In what appears to be the theme of the season, Iggy had the majority of screen time this episode. Can someone point me to the massive fanbase of Iggy fans? Because clearly I am missing something. I do not understand why the writers decided that this was the character that should dominate screen time this season. If that wasn’t bad enough, viewers were forced to suffer through watching Iggy make an online dating video which could only be described as narcissistic and just plain painful (though at least that is consistent to how his character has been written the last two seasons). It was also made clear that Iggy’s main role this season will be offering unsolicited advice to his co-workers. Not only is it unsolicited, it is terrible advice. Telling a coworker to leave work mid-shift to go fishing when they are scheduled to supervise a surgery? Diagnosing a man that he had one brief exchange with? Psychiatrists that still tune in to this awful representation of their profession must be pulling their hair out. Unfortunately in this episode, Floyd is the person at the receiving end of Iggy’s bad advice. Floyd is shocked when his father shows up at the hospital in full fishing gear, and tries to talk him into leaving work to go fishing with him. At first, Floyd stands his ground but Iggy guilts him into ditching work and going with his father who takes him fishing in a restricted area that is clearly marked “no trespassing.” Everything appears to be going well and the two men are bonding until Homeland Security shows up. Floyd immediately panics and wants to leave and tells his father he could lose his medical licence if he is caught, but his father does not care and continues to fish. Floyd returns to the hospital and runs into…you guessed it! None other than Iggy who after hearing about Floyd’s adventure with his father, states that he is a classic example of Bi-polar disorder which left Floyd with a look on his face like he had just had an epiphany. I hoped that the writers would try and give the last remaining person of colour on the show a decent storyline to finish off the series, but clearly that was giving them WAY too much credit.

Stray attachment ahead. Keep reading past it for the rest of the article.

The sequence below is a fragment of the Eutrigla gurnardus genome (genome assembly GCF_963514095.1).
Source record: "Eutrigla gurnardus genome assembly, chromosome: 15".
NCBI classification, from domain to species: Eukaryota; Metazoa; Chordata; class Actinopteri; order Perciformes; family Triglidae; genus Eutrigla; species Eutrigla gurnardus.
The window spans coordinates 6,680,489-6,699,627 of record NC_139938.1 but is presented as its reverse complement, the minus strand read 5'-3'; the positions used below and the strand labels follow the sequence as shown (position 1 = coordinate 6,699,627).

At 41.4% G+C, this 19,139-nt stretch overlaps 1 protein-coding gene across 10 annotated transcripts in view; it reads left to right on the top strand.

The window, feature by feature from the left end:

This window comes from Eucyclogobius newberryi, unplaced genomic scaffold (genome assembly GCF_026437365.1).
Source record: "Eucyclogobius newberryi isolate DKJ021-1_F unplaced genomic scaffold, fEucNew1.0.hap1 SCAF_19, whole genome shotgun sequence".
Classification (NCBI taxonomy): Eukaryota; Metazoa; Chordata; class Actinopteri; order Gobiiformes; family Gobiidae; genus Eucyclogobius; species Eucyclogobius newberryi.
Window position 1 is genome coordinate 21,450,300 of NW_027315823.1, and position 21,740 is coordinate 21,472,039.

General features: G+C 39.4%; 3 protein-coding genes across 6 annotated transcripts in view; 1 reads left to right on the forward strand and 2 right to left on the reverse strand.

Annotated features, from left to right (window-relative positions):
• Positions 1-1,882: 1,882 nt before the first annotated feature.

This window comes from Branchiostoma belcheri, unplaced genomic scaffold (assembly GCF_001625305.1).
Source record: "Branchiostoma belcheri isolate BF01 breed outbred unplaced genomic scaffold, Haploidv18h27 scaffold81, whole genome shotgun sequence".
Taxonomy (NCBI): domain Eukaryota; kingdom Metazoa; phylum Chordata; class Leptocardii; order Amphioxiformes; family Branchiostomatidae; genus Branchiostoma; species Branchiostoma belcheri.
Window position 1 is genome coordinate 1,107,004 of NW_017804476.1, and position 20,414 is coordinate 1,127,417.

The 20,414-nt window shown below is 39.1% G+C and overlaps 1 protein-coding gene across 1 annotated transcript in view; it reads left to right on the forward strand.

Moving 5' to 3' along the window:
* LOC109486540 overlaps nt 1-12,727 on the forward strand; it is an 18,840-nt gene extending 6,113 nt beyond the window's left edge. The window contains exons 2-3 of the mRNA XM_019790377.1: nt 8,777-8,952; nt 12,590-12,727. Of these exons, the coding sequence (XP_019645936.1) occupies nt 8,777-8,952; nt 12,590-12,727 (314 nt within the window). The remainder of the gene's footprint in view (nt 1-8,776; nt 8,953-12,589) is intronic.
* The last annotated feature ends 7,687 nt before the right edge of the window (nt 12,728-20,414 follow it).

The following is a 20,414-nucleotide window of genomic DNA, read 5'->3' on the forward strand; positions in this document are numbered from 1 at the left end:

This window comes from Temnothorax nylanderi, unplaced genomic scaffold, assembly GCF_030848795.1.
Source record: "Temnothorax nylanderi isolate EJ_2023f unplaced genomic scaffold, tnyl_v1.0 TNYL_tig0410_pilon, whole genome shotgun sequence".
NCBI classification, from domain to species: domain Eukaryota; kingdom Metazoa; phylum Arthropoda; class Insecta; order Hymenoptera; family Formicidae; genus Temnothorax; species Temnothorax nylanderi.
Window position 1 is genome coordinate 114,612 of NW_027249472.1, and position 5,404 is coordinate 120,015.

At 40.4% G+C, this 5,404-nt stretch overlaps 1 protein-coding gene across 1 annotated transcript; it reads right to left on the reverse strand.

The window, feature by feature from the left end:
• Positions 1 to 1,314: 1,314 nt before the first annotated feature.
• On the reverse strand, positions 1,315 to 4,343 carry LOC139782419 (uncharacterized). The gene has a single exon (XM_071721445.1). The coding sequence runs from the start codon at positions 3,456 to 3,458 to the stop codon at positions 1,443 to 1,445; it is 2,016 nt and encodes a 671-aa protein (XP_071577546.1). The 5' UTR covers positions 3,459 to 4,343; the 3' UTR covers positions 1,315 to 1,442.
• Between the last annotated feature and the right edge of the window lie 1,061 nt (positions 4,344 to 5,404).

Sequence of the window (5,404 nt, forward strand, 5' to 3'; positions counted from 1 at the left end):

If David Schulner, co-creator, hadn’t confirmed it himself in a recent TVLine article, it was made clear this episode that Leyren is done and fans will get zero closure for Leyla’s character. We find out from Lauren that Leyla’s visa has been approved and that she will be moving out of Lauren’s apartment. It is truly baffling that this show made the choice to destroy a gay, bi-racial couple that so many fans identified with, rooted for and loved. It is one thing to decide to end the relationship, but to paint Leyla as the villain and then completely erase her from the show without any semblance of a proper ending for her character is absolutely egregious. The lazy and disjointed writing exemplified here is ridiculous. Leyla came from Pakistan, was living in her car, was uncomfortable with taking handouts but fans are expected to believe that she would take over Lauren’s apartment AND move a new woman into it? The amount of character assassinations that can be attributed to the writers of this show is mind blowing. I will miss the brilliant Shiva Kalaiselvan. Yet another person of colour vilified and destroyed on this show that was once touted as groundbreaking and diverse.